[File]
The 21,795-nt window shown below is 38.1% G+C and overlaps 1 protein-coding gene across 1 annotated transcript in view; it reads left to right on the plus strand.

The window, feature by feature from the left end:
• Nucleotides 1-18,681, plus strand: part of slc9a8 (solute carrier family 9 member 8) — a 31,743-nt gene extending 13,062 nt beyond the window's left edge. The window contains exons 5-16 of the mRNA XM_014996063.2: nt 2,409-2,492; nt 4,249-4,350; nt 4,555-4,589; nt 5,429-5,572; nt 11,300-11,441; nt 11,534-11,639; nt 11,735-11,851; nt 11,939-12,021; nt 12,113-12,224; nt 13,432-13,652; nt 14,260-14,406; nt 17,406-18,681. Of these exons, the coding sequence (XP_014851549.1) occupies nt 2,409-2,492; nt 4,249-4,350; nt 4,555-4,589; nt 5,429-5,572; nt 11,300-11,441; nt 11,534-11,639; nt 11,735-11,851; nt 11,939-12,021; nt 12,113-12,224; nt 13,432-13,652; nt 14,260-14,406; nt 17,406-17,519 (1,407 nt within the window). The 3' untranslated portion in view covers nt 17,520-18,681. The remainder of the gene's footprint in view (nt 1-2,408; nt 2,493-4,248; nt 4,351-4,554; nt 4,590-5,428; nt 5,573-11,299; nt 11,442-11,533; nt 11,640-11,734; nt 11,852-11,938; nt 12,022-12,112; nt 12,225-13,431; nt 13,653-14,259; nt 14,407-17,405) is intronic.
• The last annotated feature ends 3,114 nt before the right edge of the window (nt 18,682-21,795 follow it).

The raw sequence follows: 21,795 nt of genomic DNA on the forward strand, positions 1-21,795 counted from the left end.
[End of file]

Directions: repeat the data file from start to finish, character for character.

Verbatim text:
The 21,795-nt window shown below is 38.1% G+C and overlaps 1 protein-coding gene across 1 annotated transcript in view; it reads left to right on the plus strand.

The window, feature by feature from the left end:
• Nucleotides 1-18,681, plus strand: part of slc9a8 (solute carrier family 9 member 8) — a 31,743-nt gene extending 13,062 nt beyond the window's left edge. The window contains exons 5-16 of the mRNA XM_014996063.2: nt 2,409-2,492; nt 4,249-4,350; nt 4,555-4,589; nt 5,429-5,572; nt 11,300-11,441; nt 11,534-11,639; nt 11,735-11,851; nt 11,939-12,021; nt 12,113-12,224; nt 13,432-13,652; nt 14,260-14,406; nt 17,406-18,681. Of these exons, the coding sequence (XP_014851549.1) occupies nt 2,409-2,492; nt 4,249-4,350; nt 4,555-4,589; nt 5,429-5,572; nt 11,300-11,441; nt 11,534-11,639; nt 11,735-11,851; nt 11,939-12,021; nt 12,113-12,224; nt 13,432-13,652; nt 14,260-14,406; nt 17,406-17,519 (1,407 nt within the window). The 3' untranslated portion in view covers nt 17,520-18,681. The remainder of the gene's footprint in view (nt 1-2,408; nt 2,493-4,248; nt 4,351-4,554; nt 4,590-5,428; nt 5,573-11,299; nt 11,442-11,533; nt 11,640-11,734; nt 11,852-11,938; nt 12,022-12,112; nt 12,225-13,431; nt 13,653-14,259; nt 14,407-17,405) is intronic.
• The last annotated feature ends 3,114 nt before the right edge of the window (nt 18,682-21,795 follow it).

The raw sequence follows: 21,795 nt of genomic DNA on the forward strand, positions 1-21,795 counted from the left end.